You don’t have to be a geek to track web page portions in your browser.
In this screenshot, I am tracking portions of multiple web pages from a single location. The portions include the top headlines from WSJ.com, latest currency rate from Google, topics that are currently popular on Twitter and weather forecast again using Google search.
A lot of this information may not be available as RSS feeds but I can still check for updates across all the above web pages by simple reloading the above start page.
This was made possible through Fireclip, a Firefox plug-in that lets you select and slice out specific portions of any web page and puts them all on a single page.
You can later reload this page to track all clipped portions in one go without having to go to those sites to check for changes or new information.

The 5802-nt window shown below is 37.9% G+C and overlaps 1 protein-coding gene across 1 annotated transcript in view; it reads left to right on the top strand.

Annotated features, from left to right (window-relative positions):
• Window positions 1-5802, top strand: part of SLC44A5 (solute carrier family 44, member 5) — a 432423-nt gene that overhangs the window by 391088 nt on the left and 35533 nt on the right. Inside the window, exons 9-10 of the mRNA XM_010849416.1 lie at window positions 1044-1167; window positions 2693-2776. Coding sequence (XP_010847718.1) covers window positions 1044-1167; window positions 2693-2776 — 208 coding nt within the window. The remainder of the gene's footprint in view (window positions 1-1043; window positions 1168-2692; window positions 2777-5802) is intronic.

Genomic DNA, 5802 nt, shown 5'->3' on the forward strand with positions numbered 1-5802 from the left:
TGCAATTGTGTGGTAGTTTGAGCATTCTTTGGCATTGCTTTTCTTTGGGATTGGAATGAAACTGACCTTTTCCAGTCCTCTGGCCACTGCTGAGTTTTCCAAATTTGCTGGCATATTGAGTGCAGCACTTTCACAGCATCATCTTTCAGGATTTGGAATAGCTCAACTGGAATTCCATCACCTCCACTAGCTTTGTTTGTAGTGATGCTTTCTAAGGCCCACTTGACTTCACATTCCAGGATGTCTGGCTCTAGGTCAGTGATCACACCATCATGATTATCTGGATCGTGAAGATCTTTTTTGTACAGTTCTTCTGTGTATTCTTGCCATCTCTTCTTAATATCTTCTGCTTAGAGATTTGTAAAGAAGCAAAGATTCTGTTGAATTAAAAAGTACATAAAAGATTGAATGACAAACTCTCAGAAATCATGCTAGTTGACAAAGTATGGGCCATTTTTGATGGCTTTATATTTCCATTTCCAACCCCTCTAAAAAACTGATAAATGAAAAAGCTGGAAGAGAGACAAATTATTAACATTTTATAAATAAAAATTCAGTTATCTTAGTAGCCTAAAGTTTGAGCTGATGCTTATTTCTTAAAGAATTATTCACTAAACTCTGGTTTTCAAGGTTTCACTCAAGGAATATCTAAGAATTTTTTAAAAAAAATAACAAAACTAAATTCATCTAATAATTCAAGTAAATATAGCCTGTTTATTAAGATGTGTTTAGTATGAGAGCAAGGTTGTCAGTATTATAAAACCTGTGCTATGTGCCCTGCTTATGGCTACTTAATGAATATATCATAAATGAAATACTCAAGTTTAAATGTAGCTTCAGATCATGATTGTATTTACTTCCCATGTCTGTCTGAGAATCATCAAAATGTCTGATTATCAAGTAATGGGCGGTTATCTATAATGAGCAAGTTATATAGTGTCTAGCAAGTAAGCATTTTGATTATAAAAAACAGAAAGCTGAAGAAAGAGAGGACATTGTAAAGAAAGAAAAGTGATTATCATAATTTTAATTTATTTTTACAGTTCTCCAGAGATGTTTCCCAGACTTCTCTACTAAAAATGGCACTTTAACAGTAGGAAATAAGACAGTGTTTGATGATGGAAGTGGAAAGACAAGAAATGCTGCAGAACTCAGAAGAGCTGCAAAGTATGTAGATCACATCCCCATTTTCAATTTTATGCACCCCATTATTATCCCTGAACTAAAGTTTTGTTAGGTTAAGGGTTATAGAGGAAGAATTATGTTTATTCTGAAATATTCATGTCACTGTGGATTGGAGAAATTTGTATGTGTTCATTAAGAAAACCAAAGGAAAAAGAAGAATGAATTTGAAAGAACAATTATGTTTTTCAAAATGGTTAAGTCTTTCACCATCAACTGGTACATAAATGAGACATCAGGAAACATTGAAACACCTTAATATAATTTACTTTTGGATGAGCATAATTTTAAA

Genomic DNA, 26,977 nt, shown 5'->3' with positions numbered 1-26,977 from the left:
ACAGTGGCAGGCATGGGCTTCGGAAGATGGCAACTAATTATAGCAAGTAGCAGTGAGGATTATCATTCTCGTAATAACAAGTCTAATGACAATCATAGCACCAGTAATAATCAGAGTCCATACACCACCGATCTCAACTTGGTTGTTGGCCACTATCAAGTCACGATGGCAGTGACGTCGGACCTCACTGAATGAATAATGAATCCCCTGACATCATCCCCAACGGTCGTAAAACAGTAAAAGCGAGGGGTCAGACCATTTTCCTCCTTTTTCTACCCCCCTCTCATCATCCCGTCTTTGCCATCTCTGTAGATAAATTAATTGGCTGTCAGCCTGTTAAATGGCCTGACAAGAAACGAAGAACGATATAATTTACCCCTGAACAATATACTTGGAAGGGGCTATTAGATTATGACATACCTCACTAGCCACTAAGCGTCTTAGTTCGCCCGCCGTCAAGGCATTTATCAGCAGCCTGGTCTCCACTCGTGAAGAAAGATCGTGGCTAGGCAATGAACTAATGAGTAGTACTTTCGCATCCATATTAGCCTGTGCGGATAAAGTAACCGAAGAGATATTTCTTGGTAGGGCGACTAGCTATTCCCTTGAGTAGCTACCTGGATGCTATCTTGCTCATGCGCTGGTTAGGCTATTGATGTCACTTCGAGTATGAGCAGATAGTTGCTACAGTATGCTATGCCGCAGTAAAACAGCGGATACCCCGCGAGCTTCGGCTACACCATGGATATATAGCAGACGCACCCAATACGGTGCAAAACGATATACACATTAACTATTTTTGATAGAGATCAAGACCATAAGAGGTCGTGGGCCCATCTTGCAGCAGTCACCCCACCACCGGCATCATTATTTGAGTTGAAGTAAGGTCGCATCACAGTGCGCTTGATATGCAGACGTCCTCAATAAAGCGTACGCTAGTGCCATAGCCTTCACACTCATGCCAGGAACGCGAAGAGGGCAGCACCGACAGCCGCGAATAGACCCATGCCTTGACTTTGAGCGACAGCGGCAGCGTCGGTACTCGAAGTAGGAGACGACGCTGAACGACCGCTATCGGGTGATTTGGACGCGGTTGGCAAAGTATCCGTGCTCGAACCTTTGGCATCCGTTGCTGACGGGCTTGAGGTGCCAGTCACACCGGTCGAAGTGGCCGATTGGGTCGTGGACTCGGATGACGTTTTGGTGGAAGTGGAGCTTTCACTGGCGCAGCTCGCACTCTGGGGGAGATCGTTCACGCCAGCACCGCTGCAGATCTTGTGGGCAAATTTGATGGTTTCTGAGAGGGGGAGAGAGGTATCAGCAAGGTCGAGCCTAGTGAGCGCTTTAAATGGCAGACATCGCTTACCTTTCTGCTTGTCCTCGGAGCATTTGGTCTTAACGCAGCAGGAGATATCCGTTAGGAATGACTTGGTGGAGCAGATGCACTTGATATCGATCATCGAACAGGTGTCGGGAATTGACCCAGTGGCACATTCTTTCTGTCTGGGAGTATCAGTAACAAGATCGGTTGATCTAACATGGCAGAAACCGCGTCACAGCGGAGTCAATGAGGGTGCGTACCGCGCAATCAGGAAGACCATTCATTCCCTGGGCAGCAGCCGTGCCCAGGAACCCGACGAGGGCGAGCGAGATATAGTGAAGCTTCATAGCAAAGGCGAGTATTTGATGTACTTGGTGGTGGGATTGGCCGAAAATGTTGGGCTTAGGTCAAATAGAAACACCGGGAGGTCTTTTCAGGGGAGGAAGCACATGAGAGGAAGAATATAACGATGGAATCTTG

For example, I can go to Google to determine the current exchange rate (e.g 1 USD in INR) and then clip out just the relevant portion, that lies between the search box and results, with Firelip. Watch video.
Video Screencast: How to Track Web Pages with FireClip
Microsoft introduced the concept of Web Slices in Internet Explorer 8 to help you monitor web sites from the browser itself but with a small limitation – it the website owner who actually decides what parts of his or her website can be subscribed to as a slice.
FireClip, as the video demonstrates, lets you clip any portion of any web page. Geeks may also want to try this Ubiquity tutorial to access portions of another webpage from anywhere else in Firefox.